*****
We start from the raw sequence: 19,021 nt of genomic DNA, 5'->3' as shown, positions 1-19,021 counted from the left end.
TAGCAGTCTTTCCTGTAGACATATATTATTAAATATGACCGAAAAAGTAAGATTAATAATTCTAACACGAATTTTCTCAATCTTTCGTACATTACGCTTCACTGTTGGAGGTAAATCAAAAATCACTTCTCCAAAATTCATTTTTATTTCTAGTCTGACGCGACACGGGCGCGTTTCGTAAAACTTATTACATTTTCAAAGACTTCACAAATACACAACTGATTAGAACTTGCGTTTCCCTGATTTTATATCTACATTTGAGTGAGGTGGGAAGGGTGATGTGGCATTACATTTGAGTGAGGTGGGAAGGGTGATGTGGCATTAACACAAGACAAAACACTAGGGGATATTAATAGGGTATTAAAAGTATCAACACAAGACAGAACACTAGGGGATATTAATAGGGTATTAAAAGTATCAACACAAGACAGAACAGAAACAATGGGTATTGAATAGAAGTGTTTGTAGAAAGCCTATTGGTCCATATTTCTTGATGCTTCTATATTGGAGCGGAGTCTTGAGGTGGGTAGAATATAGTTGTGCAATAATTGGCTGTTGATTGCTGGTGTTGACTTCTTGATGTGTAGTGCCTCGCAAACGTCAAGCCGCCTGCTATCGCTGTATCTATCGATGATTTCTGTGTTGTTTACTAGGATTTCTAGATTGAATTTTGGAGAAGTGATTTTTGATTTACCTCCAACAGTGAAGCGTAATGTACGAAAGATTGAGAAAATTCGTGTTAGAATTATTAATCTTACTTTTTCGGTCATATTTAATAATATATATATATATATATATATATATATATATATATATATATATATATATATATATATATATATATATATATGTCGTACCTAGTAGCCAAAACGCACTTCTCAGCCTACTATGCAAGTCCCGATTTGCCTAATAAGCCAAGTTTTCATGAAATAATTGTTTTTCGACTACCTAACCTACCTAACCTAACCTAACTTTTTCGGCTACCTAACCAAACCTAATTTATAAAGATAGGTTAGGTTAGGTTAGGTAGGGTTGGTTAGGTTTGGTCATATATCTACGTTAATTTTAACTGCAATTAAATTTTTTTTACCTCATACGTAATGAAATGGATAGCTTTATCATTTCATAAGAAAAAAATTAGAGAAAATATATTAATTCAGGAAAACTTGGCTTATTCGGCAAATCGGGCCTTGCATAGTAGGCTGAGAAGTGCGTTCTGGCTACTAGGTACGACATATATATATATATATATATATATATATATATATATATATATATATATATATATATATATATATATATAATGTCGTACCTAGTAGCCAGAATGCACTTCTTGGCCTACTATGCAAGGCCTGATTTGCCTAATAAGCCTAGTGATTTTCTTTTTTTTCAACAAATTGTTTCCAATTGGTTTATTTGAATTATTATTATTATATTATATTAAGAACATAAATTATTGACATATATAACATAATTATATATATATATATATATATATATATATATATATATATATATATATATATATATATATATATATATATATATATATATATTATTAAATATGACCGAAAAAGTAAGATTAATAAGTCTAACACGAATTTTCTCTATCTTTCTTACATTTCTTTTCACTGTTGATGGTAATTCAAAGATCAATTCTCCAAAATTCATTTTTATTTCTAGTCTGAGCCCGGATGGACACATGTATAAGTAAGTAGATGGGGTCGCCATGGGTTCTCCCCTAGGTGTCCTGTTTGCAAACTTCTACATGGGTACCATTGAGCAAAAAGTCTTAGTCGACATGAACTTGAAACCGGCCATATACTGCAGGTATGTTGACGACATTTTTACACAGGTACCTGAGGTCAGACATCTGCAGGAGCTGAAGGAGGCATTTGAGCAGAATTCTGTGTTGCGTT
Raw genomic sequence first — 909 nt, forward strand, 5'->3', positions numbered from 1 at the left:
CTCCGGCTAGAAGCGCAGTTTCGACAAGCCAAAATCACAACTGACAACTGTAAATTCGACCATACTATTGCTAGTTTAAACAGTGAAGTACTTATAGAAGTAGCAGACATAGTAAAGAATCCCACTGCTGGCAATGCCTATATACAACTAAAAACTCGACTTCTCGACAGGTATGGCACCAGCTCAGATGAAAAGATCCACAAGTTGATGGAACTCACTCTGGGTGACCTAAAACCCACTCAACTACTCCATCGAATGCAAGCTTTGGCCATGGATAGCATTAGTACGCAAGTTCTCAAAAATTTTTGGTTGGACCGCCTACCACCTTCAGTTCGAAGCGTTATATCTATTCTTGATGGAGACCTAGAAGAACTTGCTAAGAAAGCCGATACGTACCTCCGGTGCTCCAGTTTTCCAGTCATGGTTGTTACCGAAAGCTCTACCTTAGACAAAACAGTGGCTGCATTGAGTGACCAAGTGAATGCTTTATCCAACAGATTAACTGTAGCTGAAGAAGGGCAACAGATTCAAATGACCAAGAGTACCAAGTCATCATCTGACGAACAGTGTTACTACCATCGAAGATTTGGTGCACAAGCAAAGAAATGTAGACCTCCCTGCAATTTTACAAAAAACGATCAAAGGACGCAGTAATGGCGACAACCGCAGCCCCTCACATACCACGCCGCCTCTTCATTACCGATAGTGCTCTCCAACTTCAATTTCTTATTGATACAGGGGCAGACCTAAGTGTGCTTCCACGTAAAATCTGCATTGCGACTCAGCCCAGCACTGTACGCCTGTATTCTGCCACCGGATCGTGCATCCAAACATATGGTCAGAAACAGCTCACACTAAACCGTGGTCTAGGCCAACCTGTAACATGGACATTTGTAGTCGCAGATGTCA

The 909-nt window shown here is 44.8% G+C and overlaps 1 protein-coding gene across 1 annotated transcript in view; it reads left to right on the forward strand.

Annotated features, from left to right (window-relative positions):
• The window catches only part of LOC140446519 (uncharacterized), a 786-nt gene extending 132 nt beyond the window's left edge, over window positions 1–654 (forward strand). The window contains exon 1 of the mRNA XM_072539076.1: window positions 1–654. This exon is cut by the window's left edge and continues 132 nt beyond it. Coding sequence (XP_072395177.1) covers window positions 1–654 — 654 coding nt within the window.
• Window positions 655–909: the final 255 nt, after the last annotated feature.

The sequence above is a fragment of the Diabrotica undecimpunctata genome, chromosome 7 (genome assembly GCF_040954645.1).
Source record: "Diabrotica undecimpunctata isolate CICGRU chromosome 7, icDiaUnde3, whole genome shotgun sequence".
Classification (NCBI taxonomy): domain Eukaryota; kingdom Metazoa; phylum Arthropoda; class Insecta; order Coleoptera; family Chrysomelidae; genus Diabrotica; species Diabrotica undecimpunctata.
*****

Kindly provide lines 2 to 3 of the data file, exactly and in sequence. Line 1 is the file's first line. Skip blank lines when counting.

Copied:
TAGCAGTCTTTCCTGTAGACATATATTATTAAATATGACCGAAAAAGTAAGATTAATAATTCTAACACGAATTTTCTCAATCTTTCGTACATTACGCTTCACTGTTGGAGGTAAATCAAAAATCACTTCTCCAAAATTCATTTTTATTTCTAGTCTGACGCGACACGGGCGCGTTTCGTAAAACTTATTACATTTTCAAAGACTTCACAAATACACAACTGATTAGAACTTGCGTTTCCCTGATTTTATATCTACATTTGAGTGAGGTGGGAAGGGTGATGTGGCATTACATTTGAGTGAGGTGGGAAGGGTGATGTGGCATTAACACAAGACAAAACACTAGGGGATATTAATAGGGTATTAAAAGTATCAACACAAGACAGAACACTAGGGGATATTAATAGGGTATTAAAAGTATCAACACAAGACAGAACAGAAACAATGGGTATTGAATAGAAGTGTTTGTAGAAAGCCTATTGGTCCATATTTCTTGATGCTTCTATATTGGAGCGGAGTCTTGAGGTGGGTAGAATATAGTTGTGCAATAATTGGCTGTTGATTGCTGGTGTTGACTTCTTGATGTGTAGTGCCTCGCAAACGTCAAGCCGCCTGCTATCGCTGTATCTATCGATGATTTCTGTGTTGTTTACTAGGATTTCTAGATTGAATTTTGGAGAAGTGATTTTTGATTTACCTCCAACAGTGAAGCGTAATGTACGAAAGATTGAGAAAATTCGTGTTAGAATTATTAATCTTACTTTTTCGGTCATATTTAATAATATATATATATATATATATATATATATATATATATATATATATATATATATATATATATATATATATATATGTCGTACCTAGTAGCCAAAACGCACTTCTCAGCCTACTATGCAAGTCCCGATTTGCCTAATAAGCCAAGTTTTCATGAAATAATTGTTTTTCGACTACCTAACCTACCTAACCTAACCTAACTTTTTCGGCTACCTAACCAAACCTAATTTATAAAGATAGGTTAGGTTAGGTTAGGTAGGGTTGGTTAGGTTTGGTCATATATCTACGTTAATTTTAACTGCAATTAAATTTTTTTTACCTCATACGTAATGAAATGGATAGCTTTATCATTTCATAAGAAAAAAATTAGAGAAAATATATTAATTCAGGAAAACTTGGCTTATTCGGCAAATCGGGCCTTGCATAGTAGGCTGAGAAGTGCGTTCTGGCTACTAGGTACGACATATATATATATATATATATATATATATATATATATATATATATATATATATATATATATATATATATAATGTCGTACCTAGTAGCCAGAATGCACTTCTTGGCCTACTATGCAAGGCCTGATTTGCCTAATAAGCCTAGTGATTTTCTTTTTTTTCAACAAATTGTTTCCAATTGGTTTATTTGAATTATTATTATTATATTATATTAAGAACATAAATTATTGACATATATAACATAATTATATATATATATATATATATATATATATATATATATATATATATATATATATATATATATATATATATATATATATATATTATTAAATATGACCGAAAAAGTAAGATTAATAAGTCTAACACGAATTTTCTCTATCTTTCTTACATTTCTTTTCACTGTTGATGGTAATTCAAAGATCAATTCTCCAAAATTCATTTTTATTTCTAGTCTGAGCCCGGATGGACACATGTATAAGTAAGTAGATGGGGTCGCCATGGGTTCTCCCCTAGGTGTCCTGTTTGCAAACTTCTACATGGGTACCATTGAGCAAAAAGTCTTAGTCGACATGAACTTGAAACCGGCCATATACTGCAGGTATGTTGACGACATTTTTACACAGGTACCTGAGGTCAGACATCTGCAGGAGCTGAAGGAGGCATTTGAGCAGAATTCTGTGTTGCGTT
Raw genomic sequence first — 909 nt, forward strand, 5'->3', positions numbered from 1 at the left: